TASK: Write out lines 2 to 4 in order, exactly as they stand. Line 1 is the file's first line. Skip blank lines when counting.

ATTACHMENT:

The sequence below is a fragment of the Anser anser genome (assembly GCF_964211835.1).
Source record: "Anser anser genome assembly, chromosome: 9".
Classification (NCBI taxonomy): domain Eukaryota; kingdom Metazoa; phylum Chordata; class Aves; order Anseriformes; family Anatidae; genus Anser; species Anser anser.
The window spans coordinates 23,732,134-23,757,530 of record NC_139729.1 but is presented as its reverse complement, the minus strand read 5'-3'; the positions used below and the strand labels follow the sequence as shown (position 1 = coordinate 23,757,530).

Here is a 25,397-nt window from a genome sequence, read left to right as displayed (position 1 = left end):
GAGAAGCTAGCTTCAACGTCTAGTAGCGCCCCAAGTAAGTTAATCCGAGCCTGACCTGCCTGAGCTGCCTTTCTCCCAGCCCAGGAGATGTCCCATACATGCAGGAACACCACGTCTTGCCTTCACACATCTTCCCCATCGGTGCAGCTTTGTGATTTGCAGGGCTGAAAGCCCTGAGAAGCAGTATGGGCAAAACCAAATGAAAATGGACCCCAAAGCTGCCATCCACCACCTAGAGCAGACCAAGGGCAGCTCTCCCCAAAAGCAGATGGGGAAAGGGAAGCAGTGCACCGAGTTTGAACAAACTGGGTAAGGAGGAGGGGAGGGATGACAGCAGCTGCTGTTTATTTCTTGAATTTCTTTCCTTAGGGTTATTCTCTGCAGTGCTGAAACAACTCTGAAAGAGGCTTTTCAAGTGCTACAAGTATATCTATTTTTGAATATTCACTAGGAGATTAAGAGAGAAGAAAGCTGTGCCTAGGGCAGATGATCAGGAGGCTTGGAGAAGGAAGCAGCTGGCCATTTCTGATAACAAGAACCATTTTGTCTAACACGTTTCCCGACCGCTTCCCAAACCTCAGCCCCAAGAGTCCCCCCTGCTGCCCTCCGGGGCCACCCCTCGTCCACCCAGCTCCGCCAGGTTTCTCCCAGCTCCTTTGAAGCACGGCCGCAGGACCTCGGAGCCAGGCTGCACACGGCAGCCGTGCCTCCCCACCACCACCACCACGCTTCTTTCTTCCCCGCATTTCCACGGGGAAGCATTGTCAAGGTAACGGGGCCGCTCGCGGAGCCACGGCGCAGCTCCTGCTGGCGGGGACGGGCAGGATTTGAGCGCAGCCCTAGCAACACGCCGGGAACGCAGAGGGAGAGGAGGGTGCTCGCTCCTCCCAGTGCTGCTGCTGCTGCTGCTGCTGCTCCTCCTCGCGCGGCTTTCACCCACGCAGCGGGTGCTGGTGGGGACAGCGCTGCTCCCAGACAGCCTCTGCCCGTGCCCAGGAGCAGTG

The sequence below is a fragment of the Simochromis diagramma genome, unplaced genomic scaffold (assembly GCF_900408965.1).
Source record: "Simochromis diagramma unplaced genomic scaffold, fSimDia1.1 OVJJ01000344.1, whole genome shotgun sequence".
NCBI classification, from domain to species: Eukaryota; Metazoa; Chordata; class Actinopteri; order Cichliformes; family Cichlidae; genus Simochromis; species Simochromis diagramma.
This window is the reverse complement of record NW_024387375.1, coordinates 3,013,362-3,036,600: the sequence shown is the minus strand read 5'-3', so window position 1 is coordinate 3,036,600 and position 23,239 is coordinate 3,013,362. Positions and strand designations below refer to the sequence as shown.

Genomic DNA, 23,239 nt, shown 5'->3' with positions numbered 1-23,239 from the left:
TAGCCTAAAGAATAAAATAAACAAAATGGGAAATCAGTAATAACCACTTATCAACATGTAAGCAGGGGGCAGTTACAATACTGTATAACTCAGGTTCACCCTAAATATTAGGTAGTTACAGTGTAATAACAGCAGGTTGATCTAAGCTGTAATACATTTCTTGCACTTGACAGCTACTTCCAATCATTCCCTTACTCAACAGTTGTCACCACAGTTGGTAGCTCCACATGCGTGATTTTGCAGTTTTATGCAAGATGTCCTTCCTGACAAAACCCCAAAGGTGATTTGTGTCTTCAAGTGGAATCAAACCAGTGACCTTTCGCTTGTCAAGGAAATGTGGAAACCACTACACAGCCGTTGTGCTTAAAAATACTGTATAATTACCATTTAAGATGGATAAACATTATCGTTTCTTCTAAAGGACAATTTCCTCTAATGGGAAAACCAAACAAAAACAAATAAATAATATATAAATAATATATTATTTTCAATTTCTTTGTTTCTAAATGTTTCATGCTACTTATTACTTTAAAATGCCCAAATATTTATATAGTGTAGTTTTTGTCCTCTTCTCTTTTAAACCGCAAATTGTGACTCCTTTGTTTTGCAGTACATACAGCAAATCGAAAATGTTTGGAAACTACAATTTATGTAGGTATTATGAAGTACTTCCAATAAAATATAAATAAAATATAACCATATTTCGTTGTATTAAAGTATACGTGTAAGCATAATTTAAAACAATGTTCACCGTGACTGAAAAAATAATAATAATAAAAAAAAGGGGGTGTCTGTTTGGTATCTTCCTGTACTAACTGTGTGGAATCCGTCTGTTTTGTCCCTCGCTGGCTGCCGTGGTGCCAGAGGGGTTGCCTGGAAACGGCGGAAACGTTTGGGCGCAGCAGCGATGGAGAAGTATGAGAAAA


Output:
Source record: "Anser anser genome assembly, chromosome: 9".
Classification (NCBI taxonomy): domain Eukaryota; kingdom Metazoa; phylum Chordata; class Aves; order Anseriformes; family Anatidae; genus Anser; species Anser anser.
The window spans coordinates 23,732,134-23,757,530 of record NC_139729.1 but is presented as its reverse complement, the minus strand read 5'-3'; the positions used below and the strand labels follow the sequence as shown (position 1 = coordinate 23,757,530).